The shift to hybrid work is one of biggest disruptions to the way public servants work in a century. Add to that, the vexing policy and service challenges from constant social upheaval, climate change, a digital revolution driven by AI and automation, and global crises looming around every corner.
Hannaford calls the public service a “team sport” and said a big challenge is to “figure out how you work well with others and how to maximize your value in a team and how maximize the team.”
The art of teamwork
He joined the government 28 years ago, as a young lawyer and foreign service officer. The workplace, he recalled, was like community where he could confer with colleagues, watch managers and executives do their jobs and make decisions.
The public service hybrid plan has most office workers at their desks two or three days a week. Hannaford argued managers have to be mindful and deliberate about how to make the most of those days to build community, along with the common purpose and congeniality that goes with it.
“We must reinstitute the art of teamwork, emphasizing that through the ability to work as teams, through collaboration, we become even more creative, which I believe is the key to success in this digital age of innovation,” he said.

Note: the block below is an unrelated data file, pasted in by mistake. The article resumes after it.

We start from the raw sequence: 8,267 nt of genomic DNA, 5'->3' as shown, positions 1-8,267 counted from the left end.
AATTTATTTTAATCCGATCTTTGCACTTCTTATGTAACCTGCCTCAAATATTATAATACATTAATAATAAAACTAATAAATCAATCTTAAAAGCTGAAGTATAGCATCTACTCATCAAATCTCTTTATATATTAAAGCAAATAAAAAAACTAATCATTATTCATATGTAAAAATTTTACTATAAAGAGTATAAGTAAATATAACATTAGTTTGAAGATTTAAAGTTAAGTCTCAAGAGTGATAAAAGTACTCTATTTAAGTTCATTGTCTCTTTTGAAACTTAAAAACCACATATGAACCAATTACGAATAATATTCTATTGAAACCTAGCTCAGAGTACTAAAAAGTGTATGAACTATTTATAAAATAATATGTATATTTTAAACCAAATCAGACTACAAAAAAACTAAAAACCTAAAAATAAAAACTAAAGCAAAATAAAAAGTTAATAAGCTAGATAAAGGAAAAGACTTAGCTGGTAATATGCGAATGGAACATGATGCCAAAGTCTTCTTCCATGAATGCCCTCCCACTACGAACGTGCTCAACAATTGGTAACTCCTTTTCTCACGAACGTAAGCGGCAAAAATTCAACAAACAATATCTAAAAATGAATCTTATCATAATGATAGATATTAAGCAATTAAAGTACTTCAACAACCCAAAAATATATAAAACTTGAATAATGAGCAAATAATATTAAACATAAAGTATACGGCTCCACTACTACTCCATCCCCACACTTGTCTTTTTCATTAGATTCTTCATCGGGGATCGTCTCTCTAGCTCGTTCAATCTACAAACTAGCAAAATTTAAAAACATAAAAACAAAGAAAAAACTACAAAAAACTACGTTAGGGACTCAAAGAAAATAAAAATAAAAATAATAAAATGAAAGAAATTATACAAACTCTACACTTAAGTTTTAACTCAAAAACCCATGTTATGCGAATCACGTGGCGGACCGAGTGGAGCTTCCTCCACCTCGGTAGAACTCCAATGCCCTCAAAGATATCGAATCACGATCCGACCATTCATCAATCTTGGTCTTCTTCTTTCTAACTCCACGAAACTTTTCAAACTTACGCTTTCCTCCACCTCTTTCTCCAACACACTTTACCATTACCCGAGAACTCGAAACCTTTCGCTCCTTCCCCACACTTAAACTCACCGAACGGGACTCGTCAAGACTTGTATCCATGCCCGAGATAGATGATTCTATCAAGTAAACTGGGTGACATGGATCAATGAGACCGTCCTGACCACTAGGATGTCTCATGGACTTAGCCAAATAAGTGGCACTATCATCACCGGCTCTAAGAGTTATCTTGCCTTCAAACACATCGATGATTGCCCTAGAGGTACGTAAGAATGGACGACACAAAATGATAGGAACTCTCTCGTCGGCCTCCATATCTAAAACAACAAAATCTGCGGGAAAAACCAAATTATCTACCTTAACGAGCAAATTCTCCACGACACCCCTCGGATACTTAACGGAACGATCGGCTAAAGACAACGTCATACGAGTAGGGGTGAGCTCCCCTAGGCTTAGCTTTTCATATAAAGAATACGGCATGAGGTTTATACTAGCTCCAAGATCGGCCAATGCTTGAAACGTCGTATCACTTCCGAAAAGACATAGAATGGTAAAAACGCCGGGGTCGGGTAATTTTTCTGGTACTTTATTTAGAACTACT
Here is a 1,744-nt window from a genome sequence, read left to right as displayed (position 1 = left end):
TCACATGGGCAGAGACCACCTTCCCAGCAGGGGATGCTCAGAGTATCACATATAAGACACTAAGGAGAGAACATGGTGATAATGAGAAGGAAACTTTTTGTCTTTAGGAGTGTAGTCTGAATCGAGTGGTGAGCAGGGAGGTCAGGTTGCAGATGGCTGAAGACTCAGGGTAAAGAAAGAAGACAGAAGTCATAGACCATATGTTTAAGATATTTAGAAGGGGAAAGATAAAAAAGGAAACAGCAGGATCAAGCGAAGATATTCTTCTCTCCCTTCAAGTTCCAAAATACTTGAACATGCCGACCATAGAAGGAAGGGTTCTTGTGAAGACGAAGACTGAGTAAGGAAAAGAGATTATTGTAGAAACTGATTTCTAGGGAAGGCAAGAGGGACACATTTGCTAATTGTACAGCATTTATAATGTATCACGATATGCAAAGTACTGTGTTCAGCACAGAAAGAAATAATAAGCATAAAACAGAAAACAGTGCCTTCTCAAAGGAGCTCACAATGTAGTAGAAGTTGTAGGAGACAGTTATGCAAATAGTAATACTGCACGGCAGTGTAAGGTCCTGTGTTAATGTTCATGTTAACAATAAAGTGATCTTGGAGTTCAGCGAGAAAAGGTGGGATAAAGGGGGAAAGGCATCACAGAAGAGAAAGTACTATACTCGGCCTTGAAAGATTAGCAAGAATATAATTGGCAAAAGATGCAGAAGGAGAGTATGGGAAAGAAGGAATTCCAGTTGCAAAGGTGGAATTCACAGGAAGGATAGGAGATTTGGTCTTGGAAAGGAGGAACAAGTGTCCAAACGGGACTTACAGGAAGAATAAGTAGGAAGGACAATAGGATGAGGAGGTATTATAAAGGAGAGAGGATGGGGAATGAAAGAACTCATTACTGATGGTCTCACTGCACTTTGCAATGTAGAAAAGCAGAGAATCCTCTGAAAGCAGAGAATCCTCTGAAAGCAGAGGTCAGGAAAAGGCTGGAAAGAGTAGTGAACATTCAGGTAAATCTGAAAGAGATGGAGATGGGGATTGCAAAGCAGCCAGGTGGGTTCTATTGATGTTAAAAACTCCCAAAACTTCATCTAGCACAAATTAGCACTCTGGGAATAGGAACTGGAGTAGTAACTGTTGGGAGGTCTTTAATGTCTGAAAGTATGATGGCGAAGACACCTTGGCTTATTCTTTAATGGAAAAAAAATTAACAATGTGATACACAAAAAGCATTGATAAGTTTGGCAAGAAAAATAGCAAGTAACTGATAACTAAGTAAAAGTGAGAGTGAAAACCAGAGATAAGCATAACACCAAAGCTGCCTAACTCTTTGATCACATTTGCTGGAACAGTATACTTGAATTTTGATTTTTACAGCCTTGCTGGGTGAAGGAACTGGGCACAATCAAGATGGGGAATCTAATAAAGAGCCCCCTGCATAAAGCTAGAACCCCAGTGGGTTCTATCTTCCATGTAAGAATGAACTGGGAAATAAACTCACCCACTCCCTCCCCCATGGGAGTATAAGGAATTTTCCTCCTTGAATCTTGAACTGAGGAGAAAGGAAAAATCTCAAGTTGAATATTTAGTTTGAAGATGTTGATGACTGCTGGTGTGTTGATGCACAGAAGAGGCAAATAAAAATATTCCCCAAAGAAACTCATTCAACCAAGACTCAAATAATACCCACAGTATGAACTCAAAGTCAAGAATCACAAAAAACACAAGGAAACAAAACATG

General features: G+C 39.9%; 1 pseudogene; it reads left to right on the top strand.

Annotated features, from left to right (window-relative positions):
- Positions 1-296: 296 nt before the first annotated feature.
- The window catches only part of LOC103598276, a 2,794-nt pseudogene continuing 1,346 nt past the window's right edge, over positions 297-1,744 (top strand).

That’s because public servants are the stewards of government and often the “public face of government and the measure by which it is judged,” he said. The values and ethics code are the companions to the “peace, order and good government” Parliament lives by when it legislates.
He also warns that values can’t become an excuse to resist change or “an anchor to keep us moored in the past.”
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Hannaford said public servants have to be in top form to deal with the changes and impacts of global instability coming at them. Being on top of change is not enough. They have to be part of change, get out in front and lead it.
That’s a tall order for a risk-averse and slow-footed public service, which some critics worry is no longer fit for purpose in today’s rapidly changing world. They say Hannaford’s plan falls short of the reforms and overhaul the public service needs.
But Ralph Heintzman, a former senior bureaucrat and values and ethics guru, argues such a discussion is necessary before any reform: “The public service has to understand what it is before you fix how it works.”